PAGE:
Weber served as a California assemblywoman before she was appointed secretary of state in January. She authored Assembly Bill 3121 to establish the Task Force to Study and Develop Reparation Proposals for African Americans on Sept. 30, 2020. On June 1, nine appointed members began the two year-process of drafting an apology to the descendants of slaves and recommending ways that the state might compensate them.
She noted that the University of California system no longer takes SAT scores into account in its admissions process, which will help make university education more attainable for black students.
“We should make it available to every one of our kids who wants to go to college and who can qualify, and most of them can because we know that the qualifications at the University of California have changed so dramatically,” Weber said.
“We now don’t require the SAT. We don’t require all those things we thought [were] the Holy Grail that we would never give up. We’ve given up all of that stuff, and we have not lost the quality, nor the expertise nor the stature of the University of California.”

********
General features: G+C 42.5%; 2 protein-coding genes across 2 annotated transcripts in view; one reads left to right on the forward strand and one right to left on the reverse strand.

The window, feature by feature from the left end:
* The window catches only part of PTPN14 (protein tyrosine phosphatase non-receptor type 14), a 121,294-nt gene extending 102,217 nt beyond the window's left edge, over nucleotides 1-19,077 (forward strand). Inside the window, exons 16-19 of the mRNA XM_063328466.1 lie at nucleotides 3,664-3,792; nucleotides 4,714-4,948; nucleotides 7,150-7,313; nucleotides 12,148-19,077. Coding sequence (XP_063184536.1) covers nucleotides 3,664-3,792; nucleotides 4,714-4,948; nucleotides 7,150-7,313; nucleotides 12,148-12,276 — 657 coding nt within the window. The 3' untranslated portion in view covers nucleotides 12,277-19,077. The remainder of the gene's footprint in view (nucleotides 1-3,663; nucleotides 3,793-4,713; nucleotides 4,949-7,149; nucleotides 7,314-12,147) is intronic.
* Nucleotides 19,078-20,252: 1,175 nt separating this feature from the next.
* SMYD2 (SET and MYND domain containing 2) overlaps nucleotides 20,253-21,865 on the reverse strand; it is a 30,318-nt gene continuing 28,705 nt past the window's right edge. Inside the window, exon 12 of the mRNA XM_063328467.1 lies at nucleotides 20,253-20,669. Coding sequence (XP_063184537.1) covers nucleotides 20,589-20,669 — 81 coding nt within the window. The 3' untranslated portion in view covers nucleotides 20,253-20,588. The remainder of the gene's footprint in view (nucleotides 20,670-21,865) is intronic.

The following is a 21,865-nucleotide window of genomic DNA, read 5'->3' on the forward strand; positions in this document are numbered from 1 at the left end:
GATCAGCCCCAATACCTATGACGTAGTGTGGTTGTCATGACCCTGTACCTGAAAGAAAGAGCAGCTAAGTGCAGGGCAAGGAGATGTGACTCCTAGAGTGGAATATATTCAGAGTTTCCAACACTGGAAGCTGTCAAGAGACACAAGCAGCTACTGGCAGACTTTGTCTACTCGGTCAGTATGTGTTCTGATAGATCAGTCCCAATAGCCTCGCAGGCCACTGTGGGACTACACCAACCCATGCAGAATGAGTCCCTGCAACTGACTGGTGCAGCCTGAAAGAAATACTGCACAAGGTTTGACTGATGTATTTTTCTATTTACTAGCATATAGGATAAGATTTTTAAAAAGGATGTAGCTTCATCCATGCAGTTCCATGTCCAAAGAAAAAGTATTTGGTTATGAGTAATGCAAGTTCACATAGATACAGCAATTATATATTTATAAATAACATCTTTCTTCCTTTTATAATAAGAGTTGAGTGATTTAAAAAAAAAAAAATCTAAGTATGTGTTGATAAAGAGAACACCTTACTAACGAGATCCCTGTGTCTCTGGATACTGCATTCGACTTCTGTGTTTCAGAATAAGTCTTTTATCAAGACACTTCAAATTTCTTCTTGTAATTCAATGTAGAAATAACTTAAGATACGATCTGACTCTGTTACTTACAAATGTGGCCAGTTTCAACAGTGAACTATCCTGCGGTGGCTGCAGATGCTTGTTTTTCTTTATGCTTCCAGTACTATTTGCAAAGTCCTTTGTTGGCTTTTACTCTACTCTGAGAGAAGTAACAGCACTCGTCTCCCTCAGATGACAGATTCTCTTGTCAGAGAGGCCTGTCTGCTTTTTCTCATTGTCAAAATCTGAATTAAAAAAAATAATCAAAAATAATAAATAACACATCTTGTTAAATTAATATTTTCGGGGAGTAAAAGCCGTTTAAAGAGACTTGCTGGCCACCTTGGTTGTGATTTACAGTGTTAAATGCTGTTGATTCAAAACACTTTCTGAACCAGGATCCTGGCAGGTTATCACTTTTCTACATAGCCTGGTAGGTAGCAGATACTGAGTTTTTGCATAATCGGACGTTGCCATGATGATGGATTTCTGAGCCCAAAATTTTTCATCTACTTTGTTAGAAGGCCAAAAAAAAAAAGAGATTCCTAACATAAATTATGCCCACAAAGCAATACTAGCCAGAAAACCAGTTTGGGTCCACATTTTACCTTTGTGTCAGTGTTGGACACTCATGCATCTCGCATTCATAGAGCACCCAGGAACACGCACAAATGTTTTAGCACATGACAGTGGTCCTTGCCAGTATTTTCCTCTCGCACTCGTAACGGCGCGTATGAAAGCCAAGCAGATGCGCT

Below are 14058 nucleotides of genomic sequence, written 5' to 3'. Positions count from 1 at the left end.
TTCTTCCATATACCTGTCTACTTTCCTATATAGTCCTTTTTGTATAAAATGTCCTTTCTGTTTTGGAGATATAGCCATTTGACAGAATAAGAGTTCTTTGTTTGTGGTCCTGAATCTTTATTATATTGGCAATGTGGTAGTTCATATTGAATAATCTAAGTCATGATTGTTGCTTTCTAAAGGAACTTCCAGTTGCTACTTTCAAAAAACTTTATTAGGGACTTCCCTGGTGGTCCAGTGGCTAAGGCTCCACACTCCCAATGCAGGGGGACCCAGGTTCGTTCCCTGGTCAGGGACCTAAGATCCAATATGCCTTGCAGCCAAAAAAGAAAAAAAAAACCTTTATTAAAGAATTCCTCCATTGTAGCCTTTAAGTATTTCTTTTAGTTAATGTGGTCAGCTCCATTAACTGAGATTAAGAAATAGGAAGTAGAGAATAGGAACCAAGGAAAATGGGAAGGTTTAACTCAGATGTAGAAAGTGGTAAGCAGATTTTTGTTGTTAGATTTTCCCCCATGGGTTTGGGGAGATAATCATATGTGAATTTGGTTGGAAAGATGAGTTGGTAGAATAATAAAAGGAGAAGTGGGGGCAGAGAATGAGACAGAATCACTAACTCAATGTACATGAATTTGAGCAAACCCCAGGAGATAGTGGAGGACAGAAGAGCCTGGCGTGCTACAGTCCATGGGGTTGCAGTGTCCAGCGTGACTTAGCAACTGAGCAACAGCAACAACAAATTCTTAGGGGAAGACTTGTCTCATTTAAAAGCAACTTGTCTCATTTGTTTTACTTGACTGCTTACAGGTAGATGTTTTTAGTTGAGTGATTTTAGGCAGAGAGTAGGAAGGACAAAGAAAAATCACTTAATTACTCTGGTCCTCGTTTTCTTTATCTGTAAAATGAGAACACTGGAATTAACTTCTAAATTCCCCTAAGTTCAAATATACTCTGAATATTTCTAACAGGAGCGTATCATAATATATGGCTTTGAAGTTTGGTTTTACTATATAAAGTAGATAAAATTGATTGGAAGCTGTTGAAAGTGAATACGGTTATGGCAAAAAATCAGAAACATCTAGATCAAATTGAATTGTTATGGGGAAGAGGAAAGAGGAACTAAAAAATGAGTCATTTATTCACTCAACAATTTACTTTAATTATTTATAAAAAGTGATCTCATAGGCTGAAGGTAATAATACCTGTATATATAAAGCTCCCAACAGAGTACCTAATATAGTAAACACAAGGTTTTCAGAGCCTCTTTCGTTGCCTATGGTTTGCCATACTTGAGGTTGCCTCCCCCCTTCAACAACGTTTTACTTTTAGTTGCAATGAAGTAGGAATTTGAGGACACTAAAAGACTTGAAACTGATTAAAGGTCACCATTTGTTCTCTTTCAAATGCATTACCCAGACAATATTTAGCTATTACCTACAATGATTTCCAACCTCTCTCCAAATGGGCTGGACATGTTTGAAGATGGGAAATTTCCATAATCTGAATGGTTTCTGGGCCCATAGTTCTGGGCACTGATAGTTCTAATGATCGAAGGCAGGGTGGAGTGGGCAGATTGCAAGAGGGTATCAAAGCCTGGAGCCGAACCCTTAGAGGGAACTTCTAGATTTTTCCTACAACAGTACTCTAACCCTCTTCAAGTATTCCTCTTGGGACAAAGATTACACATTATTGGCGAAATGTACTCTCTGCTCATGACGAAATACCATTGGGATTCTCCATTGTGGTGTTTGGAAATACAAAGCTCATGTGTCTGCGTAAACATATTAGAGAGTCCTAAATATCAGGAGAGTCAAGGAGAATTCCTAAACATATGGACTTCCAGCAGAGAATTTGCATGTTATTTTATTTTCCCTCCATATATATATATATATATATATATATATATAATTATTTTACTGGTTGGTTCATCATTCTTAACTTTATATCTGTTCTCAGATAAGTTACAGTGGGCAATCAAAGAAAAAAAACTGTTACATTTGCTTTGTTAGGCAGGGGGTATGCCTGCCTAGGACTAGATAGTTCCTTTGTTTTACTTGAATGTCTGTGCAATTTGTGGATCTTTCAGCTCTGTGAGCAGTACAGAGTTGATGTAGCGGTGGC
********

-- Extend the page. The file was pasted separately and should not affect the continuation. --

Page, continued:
A comprehensive reparations package “is not something that will happen in one year,” Weber said. “I’m hopeful that this commission will decide that there needs to be a statewide ongoing presence about reparations,” including legislation, assessment, and evaluation “to get us to a place where we need to be.”
“This 400-year challenge is not going to be solved in 400 days,” she said, referring to the transatlantic slave trade. “It’s going to take much more than that and a commitment from the state of California, the fifth-largest economy in the world to make it happen.”